Shortly after the vulnerability leaked, but before Microsoft released its out-of-band update, another AttackerKB user wrote, “[with] everyone Coronavirus sequestered, you’re unlikely to inflict any sort of at-scale exploitation if everyone’s at home on a host-isolated VPN and literally inaccessible from a mass networking PoV in an office. Hey, maybe working from home is good for security!”
That kind of context is extremely useful for enterprise defenders.
A thread discussing BlueKeep, the use-after-free vulnerability in the Windows Remote Desktop protocol, discussed the difficulty in developing an exploit (“this requires an understanding of your targets Host devices”) and shared links to proof-of-concept code. One user provided information about how the vulnerability could be exploited in cloud-based systems. Another posted things to remember to do when patching the flaw, such as restarting (“Must restart.”) the system.
Discussion, not Consensus
Security professionals can post their analysis of the vulnerability via GitHub and many of the answers in the knowledge base came from surveys completed by security researchers, engineers, and product managers. Over the past three months in closed beta, security professionals "shared their personal experiences, in-depth technical analyses, expert opinions, and mitigation advice," Condon wrote.
If AttackerKB is to be a marketplace of ideas for the security community to discuss emergent vulnerabilities and how defenders should deal with them, discussion is essential. Trying to force everyone to adopt a single viewpoint or to look for a consensus opinion will not work because teams have different environments, risk appetities, and priorities. There may be situations where different people will view the same vulnerability with varying levels of alarm, and that is okay, because everyone has access to the information and analysis to make judgement call based on what makes sense for their situation.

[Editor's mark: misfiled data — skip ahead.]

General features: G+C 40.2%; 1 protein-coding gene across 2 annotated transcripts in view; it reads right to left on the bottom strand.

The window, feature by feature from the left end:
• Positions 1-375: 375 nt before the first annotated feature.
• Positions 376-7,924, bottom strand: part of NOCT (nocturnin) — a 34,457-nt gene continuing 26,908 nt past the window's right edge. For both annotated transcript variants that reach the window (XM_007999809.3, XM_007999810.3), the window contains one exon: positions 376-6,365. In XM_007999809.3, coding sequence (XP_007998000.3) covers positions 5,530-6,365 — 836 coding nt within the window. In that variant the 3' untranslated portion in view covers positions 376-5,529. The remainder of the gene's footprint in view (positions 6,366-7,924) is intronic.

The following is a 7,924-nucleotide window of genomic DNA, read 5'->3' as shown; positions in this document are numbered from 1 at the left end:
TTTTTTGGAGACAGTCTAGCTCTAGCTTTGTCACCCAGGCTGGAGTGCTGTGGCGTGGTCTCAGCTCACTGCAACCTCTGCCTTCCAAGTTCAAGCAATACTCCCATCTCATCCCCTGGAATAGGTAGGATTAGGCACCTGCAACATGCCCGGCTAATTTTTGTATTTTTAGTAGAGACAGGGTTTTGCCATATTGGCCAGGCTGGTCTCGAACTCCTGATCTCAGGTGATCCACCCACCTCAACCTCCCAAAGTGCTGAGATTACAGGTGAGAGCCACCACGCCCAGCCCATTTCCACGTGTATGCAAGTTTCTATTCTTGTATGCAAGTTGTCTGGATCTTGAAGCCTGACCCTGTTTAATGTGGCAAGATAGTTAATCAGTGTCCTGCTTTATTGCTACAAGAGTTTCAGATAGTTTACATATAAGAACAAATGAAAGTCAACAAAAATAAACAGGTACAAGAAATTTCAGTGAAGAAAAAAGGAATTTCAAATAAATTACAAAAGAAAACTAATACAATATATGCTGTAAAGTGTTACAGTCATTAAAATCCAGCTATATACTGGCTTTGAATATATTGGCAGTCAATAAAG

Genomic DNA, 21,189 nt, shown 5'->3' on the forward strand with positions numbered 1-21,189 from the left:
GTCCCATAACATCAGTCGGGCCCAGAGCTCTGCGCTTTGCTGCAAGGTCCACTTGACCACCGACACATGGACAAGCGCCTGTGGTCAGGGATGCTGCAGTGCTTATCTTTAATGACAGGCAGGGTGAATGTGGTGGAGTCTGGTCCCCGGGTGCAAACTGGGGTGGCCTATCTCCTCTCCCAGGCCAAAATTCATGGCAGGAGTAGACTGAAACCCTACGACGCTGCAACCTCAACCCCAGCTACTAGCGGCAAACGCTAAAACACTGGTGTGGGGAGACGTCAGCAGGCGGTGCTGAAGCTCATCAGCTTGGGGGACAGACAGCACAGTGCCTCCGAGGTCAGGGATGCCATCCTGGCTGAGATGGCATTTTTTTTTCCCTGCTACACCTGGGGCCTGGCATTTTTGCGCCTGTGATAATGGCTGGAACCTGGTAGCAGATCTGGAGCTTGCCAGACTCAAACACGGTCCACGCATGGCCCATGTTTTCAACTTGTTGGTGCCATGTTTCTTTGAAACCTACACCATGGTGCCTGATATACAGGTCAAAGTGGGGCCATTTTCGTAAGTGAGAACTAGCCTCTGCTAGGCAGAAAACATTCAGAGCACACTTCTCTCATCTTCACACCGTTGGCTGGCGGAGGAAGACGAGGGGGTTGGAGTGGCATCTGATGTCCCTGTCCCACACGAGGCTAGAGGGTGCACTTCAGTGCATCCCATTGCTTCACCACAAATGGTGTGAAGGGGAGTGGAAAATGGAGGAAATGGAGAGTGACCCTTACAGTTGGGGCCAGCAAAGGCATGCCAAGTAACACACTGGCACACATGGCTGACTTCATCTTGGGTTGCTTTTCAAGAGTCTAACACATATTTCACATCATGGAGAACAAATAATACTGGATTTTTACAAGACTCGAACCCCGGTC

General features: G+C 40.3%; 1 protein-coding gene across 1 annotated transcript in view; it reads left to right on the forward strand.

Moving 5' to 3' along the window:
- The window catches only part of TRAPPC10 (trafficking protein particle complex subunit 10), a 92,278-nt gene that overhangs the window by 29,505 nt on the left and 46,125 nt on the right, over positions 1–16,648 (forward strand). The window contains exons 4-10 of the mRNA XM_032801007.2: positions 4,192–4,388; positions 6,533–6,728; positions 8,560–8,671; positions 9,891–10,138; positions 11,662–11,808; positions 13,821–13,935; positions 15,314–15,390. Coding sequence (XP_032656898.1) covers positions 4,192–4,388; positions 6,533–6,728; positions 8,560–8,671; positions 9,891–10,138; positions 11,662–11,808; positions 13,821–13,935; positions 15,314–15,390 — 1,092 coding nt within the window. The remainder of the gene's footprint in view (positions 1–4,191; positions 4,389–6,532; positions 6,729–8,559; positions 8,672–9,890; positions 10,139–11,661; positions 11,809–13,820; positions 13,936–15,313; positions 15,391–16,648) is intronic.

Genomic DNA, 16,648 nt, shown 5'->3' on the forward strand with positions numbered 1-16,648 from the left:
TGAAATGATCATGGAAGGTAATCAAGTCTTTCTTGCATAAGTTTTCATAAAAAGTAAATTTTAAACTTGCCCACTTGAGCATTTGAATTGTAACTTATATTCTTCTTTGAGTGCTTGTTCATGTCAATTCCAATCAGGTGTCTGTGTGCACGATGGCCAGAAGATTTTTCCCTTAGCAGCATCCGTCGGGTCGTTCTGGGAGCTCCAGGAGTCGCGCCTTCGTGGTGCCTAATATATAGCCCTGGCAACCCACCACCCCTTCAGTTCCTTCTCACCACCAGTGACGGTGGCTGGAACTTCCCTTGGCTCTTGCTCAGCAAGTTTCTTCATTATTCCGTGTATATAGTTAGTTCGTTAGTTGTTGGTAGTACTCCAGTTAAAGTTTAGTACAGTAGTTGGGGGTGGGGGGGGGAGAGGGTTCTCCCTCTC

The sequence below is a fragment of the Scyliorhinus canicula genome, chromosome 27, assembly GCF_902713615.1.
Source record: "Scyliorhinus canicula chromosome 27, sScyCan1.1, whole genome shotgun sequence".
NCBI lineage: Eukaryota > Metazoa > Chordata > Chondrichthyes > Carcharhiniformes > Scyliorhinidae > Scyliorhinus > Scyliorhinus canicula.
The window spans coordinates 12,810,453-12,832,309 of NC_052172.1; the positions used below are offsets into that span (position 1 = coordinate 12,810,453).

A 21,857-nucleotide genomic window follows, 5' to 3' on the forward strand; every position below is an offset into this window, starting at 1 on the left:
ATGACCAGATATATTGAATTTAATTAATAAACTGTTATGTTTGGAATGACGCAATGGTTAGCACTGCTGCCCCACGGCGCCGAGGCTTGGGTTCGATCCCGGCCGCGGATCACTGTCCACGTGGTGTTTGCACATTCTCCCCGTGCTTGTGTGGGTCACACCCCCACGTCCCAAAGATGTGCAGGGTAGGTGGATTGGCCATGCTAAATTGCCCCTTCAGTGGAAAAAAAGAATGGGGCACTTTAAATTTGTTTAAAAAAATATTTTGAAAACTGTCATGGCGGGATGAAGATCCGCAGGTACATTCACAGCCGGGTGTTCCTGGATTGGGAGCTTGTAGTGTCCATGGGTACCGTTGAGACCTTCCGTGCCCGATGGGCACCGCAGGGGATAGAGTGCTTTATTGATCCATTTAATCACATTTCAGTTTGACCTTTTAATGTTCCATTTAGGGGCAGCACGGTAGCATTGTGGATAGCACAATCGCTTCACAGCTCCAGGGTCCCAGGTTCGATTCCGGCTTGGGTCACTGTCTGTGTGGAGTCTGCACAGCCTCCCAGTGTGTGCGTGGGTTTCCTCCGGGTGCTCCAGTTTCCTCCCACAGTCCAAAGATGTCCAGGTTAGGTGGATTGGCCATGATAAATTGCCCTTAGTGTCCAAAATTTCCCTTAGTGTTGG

AttackerKB could help enterprise defenders go beyond looking at the Common Vulnerability Scoring System to determine the impact of the vulnerability in their environment. The assumption is that a flaw with a CVSS score of 9 is a more serious problem than one that has a score of 4—but that doesn’t tell the whole story. CVSS reflects technical exploitability, and that isn’t necessarily the same as the likelihood of being exploited, or even more importantly, what the impact of an exploit would look like. Attackers do not incorporate a vulnerability into their operations just because the CVSS is high—they are just as likely to use a bug with a low CVSS score if they can accomplish their goals with a less expensive attack.
Past research from Cyentia Institute and Kenna Security found that a vulnerability management strategy focusing on flaws with a CVSS score of 7 or higher meant the security team missed 47 percent of the issues they needed to address.
Consider 2014’s Heartbleed vulnerability in OpenSSL, which had a CVSS score of just 5. From a technical standpoint, the kind of information which could be leaked (private information, security keys) was limited to what was in the component’s memory at the time. An attacker would not be able to directly compromise the system, execute code, or make the system unavailable. However, the impact of Heartbleed was high, as it could potentially impact the security of SSL certificates and passwords used by websites and online services. In contrast, the Meltdown and Spectre vulnerabilities had high CVSS scores, but they are also extremely difficult to exploit.
“When security practitioners raise the alarm to stakeholders, they must be confident in their understanding of a threat and its potential business impact,” Condon said.
AttackerKB is not intended to replace the Common Vulnerabilities and Exposures (CVE) catalog and the National Vulnerability Database (NVD) from the National Institute of Standards and Technology (NIST). According to NVD, there were about 17,300 vulnerabilities announced in 2019, and 2020 has already uncovered more than a third of the number—and it is only April. CVE and NVD aren't considered complete, since they exclude vulnerabilities in certain types of products (CVE doesn’t include web platform issues, for example). Nor is the goal to replace any of the private vendor-based repositories or community-driven databases.
AttackerKB will depend on community members willing to contribute their assessment of a vulnerability—which means it may not have historical vulnerabilities, and may not have every new flaw that is discovered in hardware and software. If information about a flaw is not available on AttackerKB, that doesn’t put the enterprise defenders any worse than they were before. AttackerKB is just another source of information the defenders can have when evaluating a vulnerability in order to develop a mitigation plan.
"We’re excited to collaborate with folks from every part of this industry to boost signal, stomp out noise, and highlight the hot takes and measured technical assessments that, together, do the necessary (and sometimes messy!) work of moving this industry forward," Condon wrote.